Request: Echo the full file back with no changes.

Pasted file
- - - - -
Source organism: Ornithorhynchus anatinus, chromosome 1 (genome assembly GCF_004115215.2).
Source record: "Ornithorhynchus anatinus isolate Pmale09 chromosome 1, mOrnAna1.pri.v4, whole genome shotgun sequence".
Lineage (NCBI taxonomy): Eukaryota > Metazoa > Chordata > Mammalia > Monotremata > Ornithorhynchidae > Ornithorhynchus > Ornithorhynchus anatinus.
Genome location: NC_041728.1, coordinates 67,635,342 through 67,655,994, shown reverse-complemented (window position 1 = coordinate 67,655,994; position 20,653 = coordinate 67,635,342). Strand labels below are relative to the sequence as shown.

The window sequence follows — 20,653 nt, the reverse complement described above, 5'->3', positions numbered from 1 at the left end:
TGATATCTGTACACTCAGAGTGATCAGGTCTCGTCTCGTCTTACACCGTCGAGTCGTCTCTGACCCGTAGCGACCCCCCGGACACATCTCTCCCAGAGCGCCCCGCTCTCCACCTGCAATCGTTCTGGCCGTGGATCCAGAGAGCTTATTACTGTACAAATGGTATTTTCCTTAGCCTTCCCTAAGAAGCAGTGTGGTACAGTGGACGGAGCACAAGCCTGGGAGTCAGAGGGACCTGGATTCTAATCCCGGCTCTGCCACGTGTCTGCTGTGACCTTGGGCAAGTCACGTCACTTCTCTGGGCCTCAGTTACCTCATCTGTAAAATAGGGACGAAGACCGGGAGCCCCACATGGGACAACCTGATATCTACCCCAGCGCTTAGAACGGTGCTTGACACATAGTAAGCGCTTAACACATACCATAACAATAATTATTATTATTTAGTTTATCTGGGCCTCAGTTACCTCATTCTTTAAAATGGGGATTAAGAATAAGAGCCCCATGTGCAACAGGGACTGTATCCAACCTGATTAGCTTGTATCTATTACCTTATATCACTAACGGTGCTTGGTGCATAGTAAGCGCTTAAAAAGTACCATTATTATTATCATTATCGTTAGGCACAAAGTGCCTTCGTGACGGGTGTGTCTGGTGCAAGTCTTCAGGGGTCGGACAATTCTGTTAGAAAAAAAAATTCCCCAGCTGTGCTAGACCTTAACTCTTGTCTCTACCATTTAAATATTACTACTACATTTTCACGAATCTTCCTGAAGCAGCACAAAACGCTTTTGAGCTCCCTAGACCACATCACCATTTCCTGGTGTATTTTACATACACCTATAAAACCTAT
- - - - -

Source organism: Ornithorhynchus anatinus, chromosome 1 (genome assembly GCF_004115215.2).
Source record: "Ornithorhynchus anatinus isolate Pmale09 chromosome 1, mOrnAna1.pri.v4, whole genome shotgun sequence".
Lineage (NCBI taxonomy): Eukaryota > Metazoa > Chordata > Mammalia > Monotremata > Ornithorhynchidae > Ornithorhynchus > Ornithorhynchus anatinus.
Genome location: NC_041728.1, coordinates 67,635,342 through 67,655,994, shown reverse-complemented (window position 1 = coordinate 67,655,994; position 20,653 = coordinate 67,635,342). Strand labels below are relative to the sequence as shown.

The window sequence follows — 20,653 nt, the reverse complement described above, 5'->3', positions numbered from 1 at the left end:
TGATATCTGTACACTCAGAGTGATCAGGTCTCGTCTCGTCTTACACCGTCGAGTCGTCTCTGACCCGTAGCGACCCCCCGGACACATCTCTCCCAGAGCGCCCCGCTCTCCACCTGCAATCGTTCTGGCCGTGGATCCAGAGAGCTTATTACTGTACAAATGGTATTTTCCTTAGCCTTCCCTAAGAAGCAGTGTGGTACAGTGGACGGAGCACAAGCCTGGGAGTCAGAGGGACCTGGATTCTAATCCCGGCTCTGCCACGTGTCTGCTGTGACCTTGGGCAAGTCACGTCACTTCTCTGGGCCTCAGTTACCTCATCTGTAAAATAGGGACGAAGACCGGGAGCCCCACATGGGACAACCTGATATCTACCCCAGCGCTTAGAACGGTGCTTGACACATAGTAAGCGCTTAACACATACCATAACAATAATTATTATTATTTAGTTTATCTGGGCCTCAGTTACCTCATTCTTTAAAATGGGGATTAAGAATAAGAGCCCCATGTGCAACAGGGACTGTATCCAACCTGATTAGCTTGTATCTATTACCTTATATCACTAACGGTGCTTGGTGCATAGTAAGCGCTTAAAAAGTACCATTATTATTATCATTATCGTTAGGCACAAAGTGCCTTCGTGACGGGTGTGTCTGGTGCAAGTCTTCAGGGGTCGGACAATTCTGTTAGAAAAAAAAATTCCCCAGCTGTGCTAGACCTTAACTCTTGTCTCTACCATTTAAATATTACTACTACATTTTCACGAATCTTCCTGAAGCAGCACAAAACGCTTTTGAGCTCCCTAGACCACATCACCATTTCCTGGTGTATTTTACATACACCTATAAAACCTAT